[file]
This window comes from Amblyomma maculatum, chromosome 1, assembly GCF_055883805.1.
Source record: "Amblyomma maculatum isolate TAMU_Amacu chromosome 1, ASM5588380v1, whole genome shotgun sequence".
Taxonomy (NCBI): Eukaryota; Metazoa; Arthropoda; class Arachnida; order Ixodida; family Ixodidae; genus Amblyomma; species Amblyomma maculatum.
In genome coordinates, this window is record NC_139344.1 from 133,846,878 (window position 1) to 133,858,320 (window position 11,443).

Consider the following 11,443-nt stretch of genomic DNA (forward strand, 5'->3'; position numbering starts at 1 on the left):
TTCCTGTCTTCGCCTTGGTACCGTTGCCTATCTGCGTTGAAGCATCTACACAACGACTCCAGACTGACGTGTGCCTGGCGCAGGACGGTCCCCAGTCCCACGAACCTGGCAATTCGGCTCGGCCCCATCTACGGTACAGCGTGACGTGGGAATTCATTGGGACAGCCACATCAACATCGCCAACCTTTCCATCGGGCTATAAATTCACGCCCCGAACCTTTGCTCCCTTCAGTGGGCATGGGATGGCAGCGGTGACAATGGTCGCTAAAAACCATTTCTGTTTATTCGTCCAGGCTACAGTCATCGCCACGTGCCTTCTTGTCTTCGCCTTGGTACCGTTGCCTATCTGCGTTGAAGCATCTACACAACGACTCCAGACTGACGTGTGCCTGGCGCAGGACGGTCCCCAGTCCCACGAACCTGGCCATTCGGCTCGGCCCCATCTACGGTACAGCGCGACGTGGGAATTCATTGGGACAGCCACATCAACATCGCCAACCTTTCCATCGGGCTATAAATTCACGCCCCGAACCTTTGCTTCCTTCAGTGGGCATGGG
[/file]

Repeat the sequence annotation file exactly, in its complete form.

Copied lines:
This window comes from Amblyomma maculatum, chromosome 1, assembly GCF_055883805.1.
Source record: "Amblyomma maculatum isolate TAMU_Amacu chromosome 1, ASM5588380v1, whole genome shotgun sequence".
Taxonomy (NCBI): Eukaryota; Metazoa; Arthropoda; class Arachnida; order Ixodida; family Ixodidae; genus Amblyomma; species Amblyomma maculatum.
In genome coordinates, this window is record NC_139344.1 from 133,846,878 (window position 1) to 133,858,320 (window position 11,443).

Consider the following 11,443-nt stretch of genomic DNA (forward strand, 5'->3'; position numbering starts at 1 on the left):
TTCCTGTCTTCGCCTTGGTACCGTTGCCTATCTGCGTTGAAGCATCTACACAACGACTCCAGACTGACGTGTGCCTGGCGCAGGACGGTCCCCAGTCCCACGAACCTGGCAATTCGGCTCGGCCCCATCTACGGTACAGCGTGACGTGGGAATTCATTGGGACAGCCACATCAACATCGCCAACCTTTCCATCGGGCTATAAATTCACGCCCCGAACCTTTGCTCCCTTCAGTGGGCATGGGATGGCAGCGGTGACAATGGTCGCTAAAAACCATTTCTGTTTATTCGTCCAGGCTACAGTCATCGCCACGTGCCTTCTTGTCTTCGCCTTGGTACCGTTGCCTATCTGCGTTGAAGCATCTACACAACGACTCCAGACTGACGTGTGCCTGGCGCAGGACGGTCCCCAGTCCCACGAACCTGGCCATTCGGCTCGGCCCCATCTACGGTACAGCGCGACGTGGGAATTCATTGGGACAGCCACATCAACATCGCCAACCTTTCCATCGGGCTATAAATTCACGCCCCGAACCTTTGCTTCCTTCAGTGGGCATGGG